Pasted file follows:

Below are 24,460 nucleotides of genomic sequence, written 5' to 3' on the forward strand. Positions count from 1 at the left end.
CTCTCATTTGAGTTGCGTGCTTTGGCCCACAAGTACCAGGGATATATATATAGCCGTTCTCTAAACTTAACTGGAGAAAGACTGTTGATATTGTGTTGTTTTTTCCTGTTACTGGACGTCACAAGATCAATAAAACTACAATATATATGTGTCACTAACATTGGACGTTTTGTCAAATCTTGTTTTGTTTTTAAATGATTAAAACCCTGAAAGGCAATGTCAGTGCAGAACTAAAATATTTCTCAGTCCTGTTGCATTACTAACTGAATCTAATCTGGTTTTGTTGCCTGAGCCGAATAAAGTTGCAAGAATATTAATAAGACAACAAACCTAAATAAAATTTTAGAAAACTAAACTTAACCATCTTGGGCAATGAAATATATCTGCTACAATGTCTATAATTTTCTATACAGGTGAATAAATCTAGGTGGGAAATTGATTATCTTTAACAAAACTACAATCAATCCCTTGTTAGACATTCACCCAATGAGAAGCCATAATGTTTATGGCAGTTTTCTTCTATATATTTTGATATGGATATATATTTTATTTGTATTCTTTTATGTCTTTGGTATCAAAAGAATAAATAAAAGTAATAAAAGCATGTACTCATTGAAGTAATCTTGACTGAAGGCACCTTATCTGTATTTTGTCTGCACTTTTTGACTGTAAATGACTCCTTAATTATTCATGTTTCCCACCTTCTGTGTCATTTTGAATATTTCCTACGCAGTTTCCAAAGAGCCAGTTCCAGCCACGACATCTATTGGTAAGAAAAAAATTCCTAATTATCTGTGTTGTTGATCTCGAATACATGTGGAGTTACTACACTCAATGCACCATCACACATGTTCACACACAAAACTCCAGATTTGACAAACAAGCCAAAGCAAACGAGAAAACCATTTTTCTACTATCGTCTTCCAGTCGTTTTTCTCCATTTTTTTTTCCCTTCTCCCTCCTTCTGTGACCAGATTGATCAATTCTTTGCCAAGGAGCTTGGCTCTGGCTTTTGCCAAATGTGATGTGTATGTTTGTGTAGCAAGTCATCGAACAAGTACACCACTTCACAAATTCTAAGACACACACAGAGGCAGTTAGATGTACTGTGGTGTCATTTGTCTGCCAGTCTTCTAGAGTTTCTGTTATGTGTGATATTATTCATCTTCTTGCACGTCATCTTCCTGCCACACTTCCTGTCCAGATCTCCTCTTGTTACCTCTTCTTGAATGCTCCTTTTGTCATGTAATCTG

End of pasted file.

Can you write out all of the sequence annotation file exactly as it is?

Below are 24,460 nucleotides of genomic sequence, written 5' to 3' on the forward strand. Positions count from 1 at the left end.
CTCTCATTTGAGTTGCGTGCTTTGGCCCACAAGTACCAGGGATATATATATAGCCGTTCTCTAAACTTAACTGGAGAAAGACTGTTGATATTGTGTTGTTTTTTCCTGTTACTGGACGTCACAAGATCAATAAAACTACAATATATATGTGTCACTAACATTGGACGTTTTGTCAAATCTTGTTTTGTTTTTAAATGATTAAAACCCTGAAAGGCAATGTCAGTGCAGAACTAAAATATTTCTCAGTCCTGTTGCATTACTAACTGAATCTAATCTGGTTTTGTTGCCTGAGCCGAATAAAGTTGCAAGAATATTAATAAGACAACAAACCTAAATAAAATTTTAGAAAACTAAACTTAACCATCTTGGGCAATGAAATATATCTGCTACAATGTCTATAATTTTCTATACAGGTGAATAAATCTAGGTGGGAAATTGATTATCTTTAACAAAACTACAATCAATCCCTTGTTAGACATTCACCCAATGAGAAGCCATAATGTTTATGGCAGTTTTCTTCTATATATTTTGATATGGATATATATTTTATTTGTATTCTTTTATGTCTTTGGTATCAAAAGAATAAATAAAAGTAATAAAAGCATGTACTCATTGAAGTAATCTTGACTGAAGGCACCTTATCTGTATTTTGTCTGCACTTTTTGACTGTAAATGACTCCTTAATTATTCATGTTTCCCACCTTCTGTGTCATTTTGAATATTTCCTACGCAGTTTCCAAAGAGCCAGTTCCAGCCACGACATCTATTGGTAAGAAAAAAATTCCTAATTATCTGTGTTGTTGATCTCGAATACATGTGGAGTTACTACACTCAATGCACCATCACACATGTTCACACACAAAACTCCAGATTTGACAAACAAGCCAAAGCAAACGAGAAAACCATTTTTCTACTATCGTCTTCCAGTCGTTTTTCTCCATTTTTTTTTCCCTTCTCCCTCCTTCTGTGACCAGATTGATCAATTCTTTGCCAAGGAGCTTGGCTCTGGCTTTTGCCAAATGTGATGTGTATGTTTGTGTAGCAAGTCATCGAACAAGTACACCACTTCACAAATTCTAAGACACACACAGAGGCAGTTAGATGTACTGTGGTGTCATTTGTCTGCCAGTCTTCTAGAGTTTCTGTTATGTGTGATATTATTCATCTTCTTGCACGTCATCTTCCTGCCACACTTCCTGTCCAGATCTCCTCTTGTTACCTCTTCTTGAATGCTCCTTTTGTCATGTAATCTG